My older brother Steve was moving to Maine that summer to build a log cabin from a kit on fifteen acres he had bought with Dad’s co-signature. He had big ideas for a young man of 24. He invited me to go with him. In some ways it was the best experience, and in some ways I regret decisions I had made then. It was my first time truly being on my own. I wasn’t in a dormitory where the college was responsible to keep a roof over my head and a clean sheet on my bed. I didn’t have a cafeteria where all my meals were well-balanced and nutritionally complete. And I didn’t have a “lights out” curfew.
Steve and I lived under a tarp while he worked on his cabin of jumbo Lincoln logs. We never did get an outhouse built before the snow fell. He got the roof up, the dormer framed, but never got the siding on the dormer. We used to have to brush the snow off our sleeping bags in the morning before stuffing logs in the woodstove. Ah, those were the days! I truly felt alive. Like I was experiencing life on my terms, not simply passing time.
My second summer in Maine, things started changing. I had a boyfriend – the kind you don’t take home to meet your parents. I went to my first pot party, and had to walk out. Just the fumes were making me sick. I got injured at work, severe burns on my right hand which left a scar, and was unemployed for months. I got the flu, and discovered that not having an outhouse had lost its appeal. Life just seemed too hard, and I was depressed.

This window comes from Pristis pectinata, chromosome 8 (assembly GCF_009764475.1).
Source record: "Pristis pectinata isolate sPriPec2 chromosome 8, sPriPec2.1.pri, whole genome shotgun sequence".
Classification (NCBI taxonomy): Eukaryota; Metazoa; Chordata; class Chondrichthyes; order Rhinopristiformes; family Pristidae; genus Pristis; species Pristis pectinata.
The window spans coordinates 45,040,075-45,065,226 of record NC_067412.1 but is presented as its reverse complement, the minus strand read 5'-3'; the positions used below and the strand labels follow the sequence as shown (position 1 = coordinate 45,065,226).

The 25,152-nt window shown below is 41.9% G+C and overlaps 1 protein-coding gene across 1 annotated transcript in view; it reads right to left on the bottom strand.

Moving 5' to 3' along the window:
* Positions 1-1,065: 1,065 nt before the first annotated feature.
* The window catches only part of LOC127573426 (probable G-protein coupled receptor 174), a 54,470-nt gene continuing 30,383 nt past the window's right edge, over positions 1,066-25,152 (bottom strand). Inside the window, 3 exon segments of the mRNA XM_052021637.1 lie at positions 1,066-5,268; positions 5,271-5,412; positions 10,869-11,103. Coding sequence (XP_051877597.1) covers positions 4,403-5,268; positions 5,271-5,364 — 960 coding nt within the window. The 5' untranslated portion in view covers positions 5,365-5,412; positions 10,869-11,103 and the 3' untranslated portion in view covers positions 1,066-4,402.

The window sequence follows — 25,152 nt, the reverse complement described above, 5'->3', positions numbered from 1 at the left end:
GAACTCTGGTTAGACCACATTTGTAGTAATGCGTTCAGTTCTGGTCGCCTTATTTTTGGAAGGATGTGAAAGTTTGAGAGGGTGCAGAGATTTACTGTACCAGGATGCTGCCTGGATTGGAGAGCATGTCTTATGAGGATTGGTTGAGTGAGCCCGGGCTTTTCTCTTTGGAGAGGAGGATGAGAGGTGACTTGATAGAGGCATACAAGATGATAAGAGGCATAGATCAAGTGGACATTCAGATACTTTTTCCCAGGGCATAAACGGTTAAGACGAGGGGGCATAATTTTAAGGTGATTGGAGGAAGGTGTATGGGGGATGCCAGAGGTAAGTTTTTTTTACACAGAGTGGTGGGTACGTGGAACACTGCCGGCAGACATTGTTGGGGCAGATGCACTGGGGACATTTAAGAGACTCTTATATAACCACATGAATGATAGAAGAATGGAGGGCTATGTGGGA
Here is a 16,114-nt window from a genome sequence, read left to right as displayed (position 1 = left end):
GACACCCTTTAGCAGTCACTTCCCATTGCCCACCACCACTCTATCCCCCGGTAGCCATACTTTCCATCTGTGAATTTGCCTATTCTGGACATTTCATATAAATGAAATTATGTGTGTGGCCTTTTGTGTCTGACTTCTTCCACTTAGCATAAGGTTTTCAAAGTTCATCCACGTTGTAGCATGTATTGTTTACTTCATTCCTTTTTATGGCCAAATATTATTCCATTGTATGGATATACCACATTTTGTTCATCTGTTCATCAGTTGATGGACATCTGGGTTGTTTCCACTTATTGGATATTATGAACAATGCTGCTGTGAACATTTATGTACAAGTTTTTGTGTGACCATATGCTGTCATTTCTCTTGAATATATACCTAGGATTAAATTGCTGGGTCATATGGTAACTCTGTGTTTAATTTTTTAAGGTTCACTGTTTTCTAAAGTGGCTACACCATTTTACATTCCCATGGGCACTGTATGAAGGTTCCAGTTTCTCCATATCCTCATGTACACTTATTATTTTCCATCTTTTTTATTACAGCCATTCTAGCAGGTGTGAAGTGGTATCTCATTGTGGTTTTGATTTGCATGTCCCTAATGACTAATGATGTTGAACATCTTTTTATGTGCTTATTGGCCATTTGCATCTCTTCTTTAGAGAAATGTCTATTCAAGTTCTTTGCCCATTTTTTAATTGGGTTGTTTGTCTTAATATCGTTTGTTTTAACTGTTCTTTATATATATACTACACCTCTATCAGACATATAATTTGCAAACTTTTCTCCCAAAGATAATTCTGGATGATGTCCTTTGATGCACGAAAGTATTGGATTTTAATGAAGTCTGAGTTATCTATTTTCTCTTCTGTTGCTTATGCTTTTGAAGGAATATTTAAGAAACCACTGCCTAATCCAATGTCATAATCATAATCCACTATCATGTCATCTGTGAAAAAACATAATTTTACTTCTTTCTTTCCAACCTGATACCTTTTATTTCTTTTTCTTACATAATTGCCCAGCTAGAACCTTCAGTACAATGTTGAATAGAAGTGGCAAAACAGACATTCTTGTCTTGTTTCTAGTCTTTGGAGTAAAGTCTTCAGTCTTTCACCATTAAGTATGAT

Then one morning I woke up and realized that I had a loving home. I could just pack up and leave, and then everything seemed right as rain. A girlfriend wanted to travel part way with me and share the driving. She had enough money to catch a bus to her next destination, so off we went. I broke up with the boyfriend, thanked my brother (at least, I hope I did! I have a lot of great memories!) and made my first cross-county trip by myself. Well, with a girlfriend. But neither one of us was even twenty, yet.
My parents were relieved to have me home. I hope they hadn’t been worried about me, but I hadn’t learned yet that was what parents do. As I’d been unemployed for a number of months, partly because of my hand, I then qualified for the CETA program – the Comprehensive Educational Training Act. There was a day care that happened to be renting space from my dad’s church, and they happened to be looking for a teacher for their kindergarten group. Since CETA would pay half my wages, I was exactly the person they were looking for. They sent me to a four-hour course, “child development”, and I was certified.
My experiences at the Day Care were fantastic. I had this overwhelming sense of “I’m home!” I couldn’t wait for Monday mornings, and for my five-year-olds to greet me with their enthusiastic smushy kisses and strangle-hold hugs. I can still remember their names, although they’d have to be nearing forty now.
I labored over my lesson plans. I devoured books on preschoolers, discovering methods of discipline, crowd control, what to expect from a five-year-old, teaching physical fitness (remember, I barely passed that!), understanding a one-to-one correspondence – necessary before learning to count, add, or subtract. I memorized fingerplays. I practiced singing children’s songs on the weekends so I could teach them during the week. I really worked for my minimum wage!
Then one day we had a substitute teacher come in. During a quiet period, I made small talk with her, and discovered that she had a degree in Early Childhood Education. I didn’t even know they had such a degree! That was my “eureka” moment. Before nightfall, I had made the decision to return to college (pleasing my father immensely) and get my degree in Early Childhood Education, as well.
I went to Mount Senario College that fall, where I met my husband. But that, as they say, is another story.